[Build Log] Dr. Matisse - 3950X/AsRock Rack X570D4U-2L2T 16 Core Hypervisor

New Parts:

Noctua NH-D9L + Additional Noctua NF-A9 PWM
AsRock Rack X570D4U-2L2T micro-ATX Server Motherboard
HyperX Fury 128GB (4x 32GB) 3200MHz DDR4 Ram CL16 (Temporary)
SAMSUNG 980 PRO M.2 2280 1TB PCI-Express 4.0 x4 NVMe SSD
PLinkUSA IPC-330F 3U Front Access Rackmount Server Case

Existing Parts:

AMD Ryzen 9 3950X 16-core
Samsung SSD 970 Evo Plus 500GB - NVMe PCIe M.2 2280 SSD (Temporary)
Corsair HX850i 850 Watt 80 Plus Platinum ATX Modular Power

This is a rack mount hypervisor build going into my test lab. Its main use will be docker containers. 3 VMs consisting of Alpha, Beta, and Production projects. I named it Dr. Matisse since its main use is Docker and it uses Zen 2.

Things I loved about the build:

  1. Finally finding an AsRock Rack X570D4U-2L2T in stock! This board is the driving force behind this build. It has been tough to find stock since it was released. Usually staying in stock for under 5 mins. Previously I had a quad core Skylake build. It was showing its age and I was going to eventually replace it with the WS X570-ACE build once I was finished with that project. Sadly, this would not end up being the case. ASUS’ out of band management implementation was absolutely the furthest from production ready. It was extraordinarily unreliable, the software was pre-alpha level bad, and they had not even finished writing a manual when the board got released. Changing anything in the BIOS was liable to break something. Anyway, that was not going to cut it. The true IPMI implementation of the X570D4U-2L2T is magnificent. It uses the AST2500 which is well known and familiar to me. Next is the integrated dual 10GbE NIC. I do not need any expansion for this now, but when I do in the future, I have it since the PCIe slots are free.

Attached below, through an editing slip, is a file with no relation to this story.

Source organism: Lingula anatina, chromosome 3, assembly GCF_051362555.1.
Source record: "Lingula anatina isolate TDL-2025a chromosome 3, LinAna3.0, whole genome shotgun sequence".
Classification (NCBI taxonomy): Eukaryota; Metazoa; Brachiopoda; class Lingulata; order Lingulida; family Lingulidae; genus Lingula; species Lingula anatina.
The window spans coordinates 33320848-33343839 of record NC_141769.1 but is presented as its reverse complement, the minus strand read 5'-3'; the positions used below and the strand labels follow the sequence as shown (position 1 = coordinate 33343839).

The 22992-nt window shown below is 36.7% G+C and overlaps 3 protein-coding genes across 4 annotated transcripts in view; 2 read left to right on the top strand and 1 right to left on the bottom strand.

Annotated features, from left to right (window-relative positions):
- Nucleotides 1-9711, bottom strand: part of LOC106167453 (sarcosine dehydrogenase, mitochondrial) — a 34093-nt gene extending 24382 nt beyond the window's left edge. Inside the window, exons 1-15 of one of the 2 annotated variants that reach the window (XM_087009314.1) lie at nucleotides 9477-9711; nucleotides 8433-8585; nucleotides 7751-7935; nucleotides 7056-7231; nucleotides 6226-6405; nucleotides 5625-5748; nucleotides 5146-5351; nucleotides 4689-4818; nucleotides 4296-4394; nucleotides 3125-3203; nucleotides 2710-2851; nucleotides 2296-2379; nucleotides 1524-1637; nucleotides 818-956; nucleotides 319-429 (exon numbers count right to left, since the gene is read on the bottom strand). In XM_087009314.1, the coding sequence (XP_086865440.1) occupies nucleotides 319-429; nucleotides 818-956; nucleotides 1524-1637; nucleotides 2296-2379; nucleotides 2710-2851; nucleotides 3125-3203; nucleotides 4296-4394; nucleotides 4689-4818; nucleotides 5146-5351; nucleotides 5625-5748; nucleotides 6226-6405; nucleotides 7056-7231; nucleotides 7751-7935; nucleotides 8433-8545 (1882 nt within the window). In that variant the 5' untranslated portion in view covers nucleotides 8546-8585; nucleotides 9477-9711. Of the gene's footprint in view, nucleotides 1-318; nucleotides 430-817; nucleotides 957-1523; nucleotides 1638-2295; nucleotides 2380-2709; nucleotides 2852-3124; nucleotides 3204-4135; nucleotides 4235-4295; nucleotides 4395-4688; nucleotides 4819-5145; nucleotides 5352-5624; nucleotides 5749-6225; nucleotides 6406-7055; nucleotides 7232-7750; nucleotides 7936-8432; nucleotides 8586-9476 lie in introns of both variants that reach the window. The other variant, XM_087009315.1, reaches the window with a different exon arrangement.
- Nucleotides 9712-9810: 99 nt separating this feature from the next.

2. Putting it all together. This was another simple build. It runs headless since I can manage it via IPMI, so no GPU needed. Local storage is NVMe, so no cables needed there. It was basically drop it into a case and screw everything in.
  3. Modern High Core Count for “Cheap” – I am more of a modern architecture type person. I respect the power and affordability of older enterprise hardware, but when it comes to my test lab, I prefer playing with/learning new things. That said, I do not need all the features of EPYC in my test lab. I save that for my production racks.


  1. Case choice. Once again, options for a general PC build in a rack form factor are rough. I came across the PLinkUSA IPC-330F when a friend suggested it for the WS X570-ACE build but could not use it due to the GPUs needed more clearance. It is a very no-frills case, but it gets the job done with bonus points for being able to flip the handles to the rear, making it a front access case.

Other Notes:

Out of the box, it is set to wait 90 seconds for the BMC before POSTing. Very glad I had been reading up on the Level1Techs thread since the X470 version of the board, so I was ready for quirks. It is a pretty niche board in the first place.

USB selection is limited. There are two onboard and a USB 3.1 Gen 2 header. I don’t do any passthrough with this machine and manage it exclusively via IPMI, so this wasn’t an issue for me.

The IPMI is extremely modern. It supports HTML 5 and keeps the older Java viewer around just in case.

IPMI Screenshots :




With 32 threads vs the 4 I had on the Skylake chip; this thing is wonderful. No more needing to keep resources in mind when deploying experiments. It is nice and quiet, too. My lab rack is a little on the loud side due to needing some of the equipment closer to me than my distant server closets allows. This has eliminated some of the higher pitched frequencies that the 15K RPM 40mm fans in the Skylake server generated. All in all, I am extremely pleased with this build and look forward to a not a ton of threads and a ton of RAM. (I have lots of fast tiered network storage, so the 1.5TB of local storage is not an issue at all.)